By Marcus Coetzee, March 2008
The global economy is on the brink of a downturn, possibly a recession. Turbulence and opportunity lie ahead; our currency is under pressure and may continue to devalue. What does this mean for South African nonprofit organizations? How should they respond?
What is a Recession?
An economy is in recession when economic growth rates decrease for two successive quarters. Recessions are part of the normal economic cycle.
What happens to countries in recession? Their currency will tend to devalue as a result of poor economic growth and investor confidence. This contributes to inflation. Central banks usually respond by increasing interest rates to balance inflation with money supply. Bad debts may also increase as optimistic investments fail to perform and customers fail to buy. People and companies consider “downsizing” – some even declare bankruptcy. Such factors lead to people and companies becoming much more careful regarding how they spend and invest their money.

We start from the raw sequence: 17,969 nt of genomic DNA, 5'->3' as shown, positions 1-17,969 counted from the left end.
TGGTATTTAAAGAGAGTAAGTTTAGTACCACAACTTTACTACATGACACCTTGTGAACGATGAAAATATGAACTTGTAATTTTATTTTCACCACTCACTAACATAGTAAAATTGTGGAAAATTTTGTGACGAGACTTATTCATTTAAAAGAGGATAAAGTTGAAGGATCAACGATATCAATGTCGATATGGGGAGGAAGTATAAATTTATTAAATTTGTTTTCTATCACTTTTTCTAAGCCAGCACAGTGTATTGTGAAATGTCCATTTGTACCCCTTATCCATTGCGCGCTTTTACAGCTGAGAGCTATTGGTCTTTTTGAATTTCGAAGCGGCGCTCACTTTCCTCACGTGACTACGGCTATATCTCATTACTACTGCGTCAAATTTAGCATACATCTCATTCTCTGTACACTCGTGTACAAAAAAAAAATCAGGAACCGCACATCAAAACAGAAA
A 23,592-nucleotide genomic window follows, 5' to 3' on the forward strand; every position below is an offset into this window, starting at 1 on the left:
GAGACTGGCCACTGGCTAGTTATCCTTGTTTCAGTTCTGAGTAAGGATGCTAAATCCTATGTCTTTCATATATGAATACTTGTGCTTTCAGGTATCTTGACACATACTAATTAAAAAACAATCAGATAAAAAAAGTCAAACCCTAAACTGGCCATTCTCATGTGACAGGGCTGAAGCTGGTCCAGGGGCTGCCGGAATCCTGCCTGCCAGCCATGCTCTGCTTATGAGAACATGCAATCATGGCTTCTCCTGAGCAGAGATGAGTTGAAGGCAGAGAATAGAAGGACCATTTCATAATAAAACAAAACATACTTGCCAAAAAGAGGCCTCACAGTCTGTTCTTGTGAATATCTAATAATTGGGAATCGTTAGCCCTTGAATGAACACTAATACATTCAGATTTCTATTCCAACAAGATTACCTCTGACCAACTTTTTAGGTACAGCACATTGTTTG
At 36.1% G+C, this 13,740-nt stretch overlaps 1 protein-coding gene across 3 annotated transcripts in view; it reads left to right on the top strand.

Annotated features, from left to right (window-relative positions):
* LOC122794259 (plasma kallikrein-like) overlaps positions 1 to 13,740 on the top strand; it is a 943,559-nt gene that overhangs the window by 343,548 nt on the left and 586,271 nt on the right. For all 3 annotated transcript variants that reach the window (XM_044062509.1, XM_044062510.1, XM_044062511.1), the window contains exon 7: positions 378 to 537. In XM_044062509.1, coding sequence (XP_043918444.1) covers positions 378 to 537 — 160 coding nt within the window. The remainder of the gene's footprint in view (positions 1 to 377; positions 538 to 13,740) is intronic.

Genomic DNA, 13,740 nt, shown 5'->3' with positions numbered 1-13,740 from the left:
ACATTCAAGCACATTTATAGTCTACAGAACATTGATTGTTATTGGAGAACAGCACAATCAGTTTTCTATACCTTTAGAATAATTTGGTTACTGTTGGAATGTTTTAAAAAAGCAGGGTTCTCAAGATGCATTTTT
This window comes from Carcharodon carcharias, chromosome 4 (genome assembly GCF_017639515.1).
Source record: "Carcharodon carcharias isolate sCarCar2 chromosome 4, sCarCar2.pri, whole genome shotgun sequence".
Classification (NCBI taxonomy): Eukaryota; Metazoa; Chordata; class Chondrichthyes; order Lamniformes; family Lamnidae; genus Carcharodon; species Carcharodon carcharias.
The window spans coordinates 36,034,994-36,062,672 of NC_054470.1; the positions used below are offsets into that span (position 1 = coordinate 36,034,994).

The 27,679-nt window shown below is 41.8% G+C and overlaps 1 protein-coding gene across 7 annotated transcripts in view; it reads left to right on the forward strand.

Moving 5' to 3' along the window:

Now, what does this mean for nonprofit organizations, and how should they respond to this challenge?
How can Nonprofit Organizations Respond to a Recession?
We have put together seven recommendations for nonprofit organizations to consider.
1. Be careful with international investors
Local nonprofit organizations with international investors may find that these investments are worth more rands than before.
However, costs will increase owing to domestic inflation. These international investors will also feel pressure to combat the recession in their own economies and invest there instead. Nonprofit organizations with international investors should therefore seek to diversify their income.
It may also be wise for nonprofit organizations to focus on securing increased funding from international donor organizations with capital investments. These investments are fairly resilient during recessions and benefit from interest-rate increases. However, this will mean that competition for donor funds will be intense – proposals will need to be very compelling.
2. Sell strategic benefit to South African companies
South African companies will need to tighten their belts. Although corporate social investment (CSI) may still increase, corporations will want more from their investments than before.